As for Egypt, If it’s so susceptible to external pressure, I’m sure you can cite a few specific examples of its succumbing to it–right? The only one I can think of, off the top of my head, is the release, not too long ago, of a single democracy activist. Otherwise, I can’t think of any cases in recent memory of the Egyptian government backing down on a course of action favored by the government, in the face of international pressure. (Compare and contrast with Israel….) But perhaps I’ve missed a few?

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Conrad barwa 02.11.04 at 1:45 am

Dan:

Either “democracy” is defined vacuously as “ideal perfect political environment”-in which case it’s a useless term, referring to no place on earth-or it means “place where the majority can fully participate in political activity, including electing the leaders who hold power”-in which case, Israel is the sole democracy in the Middle East, with the current/occasional exception of Turkey.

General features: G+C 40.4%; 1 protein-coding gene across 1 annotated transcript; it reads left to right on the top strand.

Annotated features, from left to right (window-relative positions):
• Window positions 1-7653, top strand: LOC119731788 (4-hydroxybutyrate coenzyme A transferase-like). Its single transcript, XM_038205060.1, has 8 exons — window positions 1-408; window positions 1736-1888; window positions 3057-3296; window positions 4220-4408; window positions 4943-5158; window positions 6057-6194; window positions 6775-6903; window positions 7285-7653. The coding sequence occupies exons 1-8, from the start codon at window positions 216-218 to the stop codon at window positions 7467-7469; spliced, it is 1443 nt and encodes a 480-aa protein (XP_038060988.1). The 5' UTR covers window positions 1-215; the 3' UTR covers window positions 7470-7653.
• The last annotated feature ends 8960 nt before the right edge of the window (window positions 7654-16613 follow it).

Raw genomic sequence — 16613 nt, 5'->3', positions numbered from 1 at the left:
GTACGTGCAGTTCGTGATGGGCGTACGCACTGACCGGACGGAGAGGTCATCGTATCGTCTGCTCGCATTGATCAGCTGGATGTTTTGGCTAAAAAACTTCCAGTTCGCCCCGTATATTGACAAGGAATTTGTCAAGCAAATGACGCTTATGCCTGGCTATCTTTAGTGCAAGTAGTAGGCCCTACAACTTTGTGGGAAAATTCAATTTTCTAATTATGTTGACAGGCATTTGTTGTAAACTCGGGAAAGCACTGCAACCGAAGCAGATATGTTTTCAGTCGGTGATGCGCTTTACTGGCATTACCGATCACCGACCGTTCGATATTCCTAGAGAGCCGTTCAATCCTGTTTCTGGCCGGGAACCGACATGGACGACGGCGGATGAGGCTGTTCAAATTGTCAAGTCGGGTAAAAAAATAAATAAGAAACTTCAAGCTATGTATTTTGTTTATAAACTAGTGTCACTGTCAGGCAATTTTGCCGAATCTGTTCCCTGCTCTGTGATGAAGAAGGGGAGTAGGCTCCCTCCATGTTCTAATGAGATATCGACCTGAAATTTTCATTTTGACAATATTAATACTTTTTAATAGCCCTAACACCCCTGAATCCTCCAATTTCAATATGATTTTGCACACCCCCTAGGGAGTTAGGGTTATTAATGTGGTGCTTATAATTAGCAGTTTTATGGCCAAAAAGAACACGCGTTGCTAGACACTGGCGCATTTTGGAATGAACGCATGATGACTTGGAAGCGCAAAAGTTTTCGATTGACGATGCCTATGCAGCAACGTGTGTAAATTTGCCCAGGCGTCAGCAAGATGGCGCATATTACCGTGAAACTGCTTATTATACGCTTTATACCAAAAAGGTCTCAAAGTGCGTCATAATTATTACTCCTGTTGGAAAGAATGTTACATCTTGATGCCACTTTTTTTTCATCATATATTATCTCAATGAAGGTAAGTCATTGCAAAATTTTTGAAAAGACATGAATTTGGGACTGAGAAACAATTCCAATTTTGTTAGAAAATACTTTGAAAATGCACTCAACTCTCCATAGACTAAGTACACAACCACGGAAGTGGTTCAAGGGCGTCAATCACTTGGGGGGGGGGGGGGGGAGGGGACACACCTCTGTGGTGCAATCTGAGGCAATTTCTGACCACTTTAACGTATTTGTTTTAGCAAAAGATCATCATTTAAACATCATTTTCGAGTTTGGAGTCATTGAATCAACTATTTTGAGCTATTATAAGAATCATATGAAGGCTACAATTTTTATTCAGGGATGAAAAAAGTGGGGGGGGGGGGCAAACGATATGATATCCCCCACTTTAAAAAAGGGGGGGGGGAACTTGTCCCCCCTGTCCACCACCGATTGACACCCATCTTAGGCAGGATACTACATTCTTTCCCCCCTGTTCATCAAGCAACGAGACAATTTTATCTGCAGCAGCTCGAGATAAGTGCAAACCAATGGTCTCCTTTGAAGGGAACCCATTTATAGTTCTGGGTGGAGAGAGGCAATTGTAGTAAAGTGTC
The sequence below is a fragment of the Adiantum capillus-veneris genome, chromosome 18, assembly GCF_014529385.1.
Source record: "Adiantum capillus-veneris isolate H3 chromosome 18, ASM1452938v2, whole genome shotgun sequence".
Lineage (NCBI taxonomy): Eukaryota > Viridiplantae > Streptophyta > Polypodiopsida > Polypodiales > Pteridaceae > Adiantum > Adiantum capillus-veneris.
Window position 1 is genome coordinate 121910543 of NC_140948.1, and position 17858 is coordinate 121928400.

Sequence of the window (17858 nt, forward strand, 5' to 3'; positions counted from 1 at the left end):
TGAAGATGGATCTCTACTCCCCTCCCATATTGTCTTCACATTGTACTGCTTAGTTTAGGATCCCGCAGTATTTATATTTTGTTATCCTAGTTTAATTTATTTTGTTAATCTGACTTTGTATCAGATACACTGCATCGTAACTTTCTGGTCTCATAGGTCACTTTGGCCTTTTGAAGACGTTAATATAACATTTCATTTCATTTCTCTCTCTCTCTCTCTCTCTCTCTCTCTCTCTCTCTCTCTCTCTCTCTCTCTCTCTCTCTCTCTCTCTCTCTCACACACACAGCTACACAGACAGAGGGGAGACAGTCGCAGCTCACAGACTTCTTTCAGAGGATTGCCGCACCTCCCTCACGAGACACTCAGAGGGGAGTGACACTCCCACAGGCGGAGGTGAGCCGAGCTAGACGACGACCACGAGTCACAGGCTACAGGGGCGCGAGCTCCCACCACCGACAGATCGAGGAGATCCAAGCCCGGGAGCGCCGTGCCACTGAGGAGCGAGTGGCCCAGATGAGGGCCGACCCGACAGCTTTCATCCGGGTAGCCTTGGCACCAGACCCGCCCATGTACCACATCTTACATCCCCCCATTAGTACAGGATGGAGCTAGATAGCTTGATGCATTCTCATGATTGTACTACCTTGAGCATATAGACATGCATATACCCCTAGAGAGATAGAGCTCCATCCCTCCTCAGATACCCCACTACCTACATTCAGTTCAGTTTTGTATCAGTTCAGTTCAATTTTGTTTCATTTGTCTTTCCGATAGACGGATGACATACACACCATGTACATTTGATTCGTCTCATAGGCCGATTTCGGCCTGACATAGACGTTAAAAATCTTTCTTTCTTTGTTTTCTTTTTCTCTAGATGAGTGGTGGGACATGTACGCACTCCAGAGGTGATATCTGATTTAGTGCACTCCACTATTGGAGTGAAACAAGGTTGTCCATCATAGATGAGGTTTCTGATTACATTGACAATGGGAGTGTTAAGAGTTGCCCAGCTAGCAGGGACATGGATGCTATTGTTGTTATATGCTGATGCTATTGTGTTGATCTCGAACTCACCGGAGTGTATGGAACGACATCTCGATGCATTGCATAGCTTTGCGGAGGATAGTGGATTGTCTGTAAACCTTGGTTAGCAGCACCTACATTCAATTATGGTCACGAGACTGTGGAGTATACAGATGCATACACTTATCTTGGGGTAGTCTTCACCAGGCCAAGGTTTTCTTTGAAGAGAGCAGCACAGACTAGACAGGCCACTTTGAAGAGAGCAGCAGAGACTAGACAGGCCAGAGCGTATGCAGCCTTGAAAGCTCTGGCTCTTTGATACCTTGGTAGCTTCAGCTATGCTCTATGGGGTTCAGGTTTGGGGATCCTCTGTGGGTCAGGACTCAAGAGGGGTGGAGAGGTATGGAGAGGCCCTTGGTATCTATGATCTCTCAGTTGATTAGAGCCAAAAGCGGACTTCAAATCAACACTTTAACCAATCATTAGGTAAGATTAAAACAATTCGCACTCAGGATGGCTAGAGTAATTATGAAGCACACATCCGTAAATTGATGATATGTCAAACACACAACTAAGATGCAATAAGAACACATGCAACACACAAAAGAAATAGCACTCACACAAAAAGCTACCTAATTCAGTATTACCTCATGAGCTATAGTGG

If you go back and read what I said, I think it is pretty important that a democracy extend the same civil and economic rights to all its citizens and doesn’t discriminate against any one group of them negatively. If this comes under your definition of a “vacuously” defined statement, I have nothing more to say. I don’t have a problem with saying that Israel is a democracy, but democracies come in several different guises and types. I think there are serious problems with the kind of democracy, states like Sri Lanka and Israel practise; you obviously don’t, which is fine. I just want to emphasise that not all that is democratic is necessarily gold.

Either way, arguing in the alternative-i.e., “Israel isn’t a democracy, but if it is, that doesn’t make it a nice country”-doesn’t fly in non-legal contexts.